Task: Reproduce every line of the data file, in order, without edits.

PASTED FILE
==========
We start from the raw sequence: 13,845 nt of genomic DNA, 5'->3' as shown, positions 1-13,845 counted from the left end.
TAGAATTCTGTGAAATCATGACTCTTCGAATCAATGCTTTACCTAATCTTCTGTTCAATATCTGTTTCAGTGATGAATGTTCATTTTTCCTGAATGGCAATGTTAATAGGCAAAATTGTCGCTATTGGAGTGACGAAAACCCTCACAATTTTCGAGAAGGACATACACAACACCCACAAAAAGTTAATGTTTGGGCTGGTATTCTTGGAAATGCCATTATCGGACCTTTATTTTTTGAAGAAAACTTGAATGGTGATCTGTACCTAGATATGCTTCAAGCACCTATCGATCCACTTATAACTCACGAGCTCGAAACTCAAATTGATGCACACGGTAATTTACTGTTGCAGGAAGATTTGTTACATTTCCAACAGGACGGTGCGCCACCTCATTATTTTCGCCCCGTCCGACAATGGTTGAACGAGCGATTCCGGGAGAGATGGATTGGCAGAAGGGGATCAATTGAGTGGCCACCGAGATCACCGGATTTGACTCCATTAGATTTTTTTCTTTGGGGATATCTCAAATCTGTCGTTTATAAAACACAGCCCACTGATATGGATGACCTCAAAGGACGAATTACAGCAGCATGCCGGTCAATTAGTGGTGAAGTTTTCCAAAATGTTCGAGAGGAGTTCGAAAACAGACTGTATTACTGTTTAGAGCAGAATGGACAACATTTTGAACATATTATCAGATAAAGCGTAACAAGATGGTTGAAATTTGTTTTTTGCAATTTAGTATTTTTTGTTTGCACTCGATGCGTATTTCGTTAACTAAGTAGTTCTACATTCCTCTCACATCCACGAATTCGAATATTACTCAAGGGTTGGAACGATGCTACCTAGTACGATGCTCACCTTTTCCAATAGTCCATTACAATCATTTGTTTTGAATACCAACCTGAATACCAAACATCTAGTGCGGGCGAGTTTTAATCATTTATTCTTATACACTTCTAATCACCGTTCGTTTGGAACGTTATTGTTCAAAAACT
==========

We start from the raw sequence: 13,845 nt of genomic DNA, 5'->3' as shown, positions 1-13,845 counted from the left end.
TAGAATTCTGTGAAATCATGACTCTTCGAATCAATGCTTTACCTAATCTTCTGTTCAATATCTGTTTCAGTGATGAATGTTCATTTTTCCTGAATGGCAATGTTAATAGGCAAAATTGTCGCTATTGGAGTGACGAAAACCCTCACAATTTTCGAGAAGGACATACACAACACCCACAAAAAGTTAATGTTTGGGCTGGTATTCTTGGAAATGCCATTATCGGACCTTTATTTTTTGAAGAAAACTTGAATGGTGATCTGTACCTAGATATGCTTCAAGCACCTATCGATCCACTTATAACTCACGAGCTCGAAACTCAAATTGATGCACACGGTAATTTACTGTTGCAGGAAGATTTGTTACATTTCCAACAGGACGGTGCGCCACCTCATTATTTTCGCCCCGTCCGACAATGGTTGAACGAGCGATTCCGGGAGAGATGGATTGGCAGAAGGGGATCAATTGAGTGGCCACCGAGATCACCGGATTTGACTCCATTAGATTTTTTTCTTTGGGGATATCTCAAATCTGTCGTTTATAAAACACAGCCCACTGATATGGATGACCTCAAAGGACGAATTACAGCAGCATGCCGGTCAATTAGTGGTGAAGTTTTCCAAAATGTTCGAGAGGAGTTCGAAAACAGACTGTATTACTGTTTAGAGCAGAATGGACAACATTTTGAACATATTATCAGATAAAGCGTAACAAGATGGTTGAAATTTGTTTTTTGCAATTTAGTATTTTTTGTTTGCACTCGATGCGTATTTCGTTAACTAAGTAGTTCTACATTCCTCTCACATCCACGAATTCGAATATTACTCAAGGGTTGGAACGATGCTACCTAGTACGATGCTCACCTTTTCCAATAGTCCATTACAATCATTTGTTTTGAATACCAACCTGAATACCAAACATCTAGTGCGGGCGAGTTTTAATCATTTATTCTTATACACTTCTAATCACCGTTCGTTTGGAACGTTATTGTTCAAAAACT